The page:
in place, you should be able to answer “Yes” to all questions. “No” answers are potential
pollution prevention opportunities. When you don’t have adequate information to answer, mark
the “?” Then get the information you need to make an assessment.
Pollution Prevention Team
Yes
No
?
• Do you have a company P2 policy?
• Has it been signed and dated by management?
• Is the policy posted where all employees can see it?
• Is the policy posted where all customers can see it?
• Have employees been told about the P2 policy and its purpose?
• Has the P2 team been formed?
• Are the team members knowledgeable about film processing?
• Has a team leader been chosen?
• Does management provide the team with the time and resources
needed for P2 planning and implementation?
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as a starting point for your preventive
maintenance program.
6.2 Review Your Options
Pollution prevention options for processing
solutions can be broken into three
categories:
Process control
Process control is the routine monitoring
of variables that affect the quality of your
product. These variables include:
1) management practices,
2) equipment modifications, and
3) process modifications.
•
•
•
•
Each of these will be examined here. We’ll
also look at options for managing the solid
waste produced in a Commercial imaging
operation.
replenishment rates,
processing temperatures,
processing time, and
chemical mix procedures.
They should be checked on a periodic
basis to ensure that the film image quality
is good and waste is minimized. These
variables should be monitored on a set
schedule tied to the preventive
maintenance schedule.
At this phase of the P2 process, we’re only
looking at the available options. After each
discussion, we’ve included a checklist for
you to evaluate your practices and
equipment. A “Yes” answer means you’re
already practicing that P2 activity. Anytime
you answer “No” you’ve found a potential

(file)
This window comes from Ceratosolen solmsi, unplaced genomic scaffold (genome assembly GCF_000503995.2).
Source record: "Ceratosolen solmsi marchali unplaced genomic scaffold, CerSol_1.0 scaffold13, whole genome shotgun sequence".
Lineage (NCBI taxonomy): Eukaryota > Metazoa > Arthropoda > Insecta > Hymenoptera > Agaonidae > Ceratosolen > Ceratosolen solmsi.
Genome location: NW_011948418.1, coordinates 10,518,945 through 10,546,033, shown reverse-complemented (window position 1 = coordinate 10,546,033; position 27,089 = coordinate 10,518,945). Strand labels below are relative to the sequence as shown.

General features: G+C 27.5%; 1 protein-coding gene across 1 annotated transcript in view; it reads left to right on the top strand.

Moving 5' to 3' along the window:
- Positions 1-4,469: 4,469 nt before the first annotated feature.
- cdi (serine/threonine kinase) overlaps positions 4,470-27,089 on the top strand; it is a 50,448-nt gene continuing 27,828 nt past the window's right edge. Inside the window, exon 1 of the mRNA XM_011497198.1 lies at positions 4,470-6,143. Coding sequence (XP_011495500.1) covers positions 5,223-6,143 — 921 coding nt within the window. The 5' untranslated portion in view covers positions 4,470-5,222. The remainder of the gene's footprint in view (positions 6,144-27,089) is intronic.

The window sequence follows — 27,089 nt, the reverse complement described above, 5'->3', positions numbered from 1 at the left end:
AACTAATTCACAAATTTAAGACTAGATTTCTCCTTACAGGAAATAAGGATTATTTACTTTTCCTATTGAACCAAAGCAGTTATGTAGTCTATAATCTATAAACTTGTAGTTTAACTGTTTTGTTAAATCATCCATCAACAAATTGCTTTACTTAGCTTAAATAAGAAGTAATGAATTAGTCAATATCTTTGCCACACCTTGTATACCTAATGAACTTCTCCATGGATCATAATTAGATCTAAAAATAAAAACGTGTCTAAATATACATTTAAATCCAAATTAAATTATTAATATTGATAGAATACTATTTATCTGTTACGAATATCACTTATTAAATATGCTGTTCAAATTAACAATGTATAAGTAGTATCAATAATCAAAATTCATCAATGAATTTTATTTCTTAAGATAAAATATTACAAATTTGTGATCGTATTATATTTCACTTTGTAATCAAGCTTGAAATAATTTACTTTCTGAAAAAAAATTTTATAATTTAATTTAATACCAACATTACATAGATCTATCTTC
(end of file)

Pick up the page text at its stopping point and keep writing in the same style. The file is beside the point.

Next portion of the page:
pollution prevention opportunity. Anytime
you answer “?” it means you need more
information to evaluate the option. When
you finish, look back at the checklists and
with the team, choose the best P2 options
for your company.
Commercial imaging operations should
also routinely run control strips, chart the
results of each strip (as shown on the chart
below) and take action based on the
results.
Example process control chart
Process Control Chart
a. Management practices
Developer Speed
Effective Contrast Index
Developer Whatadot
Date Installed December 22
Repl Rate
9
Fixer
Date Installed December 12
Repl Rate
9
Supra Universal
6.6
6.1
18
13
8
Time
5
8
9
10
11
15
16
17
18
19
22
23
25
30
31
31
1
2
1
1
1
1
1
1
1
1
1
1
1
1
1
1
1
1
1
2
2
Code of Management Practice Guide for Commerical Imaging
5
2
6
2
7
2
8
2
9
9
2
2
12
13
14
14
16
19
20
24
26
28
2
2
2
2
2
2
2
2
2
2
1
4
3
5
3
5
3
6
3
3
Dev switch
stuck
4
1
Repl Dev
& Fix
4
Fresh Fixer
3
1 1
Repl Dev
Day
Month
Repl Dev
Preventive maintenance
Preventive maintenance should be your
first pollution prevention option. By
implementing a complete preventive
maintenance program, the equipment will
work at its optimum level, keeping waste
at a minimum. Use the recommendations
found in the equipment operating manual
Machine Speed 30 seconds
90°F
Developer Temp
Notes
Some of the easiest and least expensive
management practices produce the most
effective pollution prevention results. Keep
this in mind as we look at the following
management practices.
#138
Control Strip #
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24
Inventory control
Managing the chemical inventory includes
rotating the stock so that the oldest is used
first and maintaining an appropriate supply
of chemicals on-hand. This reduces the
risk of having old chemicals in inventory
and reduces the amount of money tied-up
in overstock.
Spill response planning
Any time a solution is unintentionally
released it’s a spill. The key word is
unintentional. When you produce a waste
solution during rack washing, it’s
intentional. But if a container of
photographic processing solution is
dropped on the floor, ruptures and leaks,
you have an unintentional spill.
Most spills are minor splashes or leaks and
can be cleaned up with a sponge or mop.
Occasionally, however, a larger spill could
occur requiring specialized clean-up
materials and procedures.
• a description of the containment used
for silver recovery cartridges, mixing
tanks, chemical storage tanks and any
other containers that could leak or
rupture;
• a list of spill response supplies and
equipment such as mop, pail, sponge,
co-polymer or other absorbent
materials, neutralizing materials and
personal protective equipment; and
• a set of tested procedures for
responding to a spill. A sample spill
response procedure, as shown below is
included in Appendix H.
Mr. Opaque Pre-Press Ltd.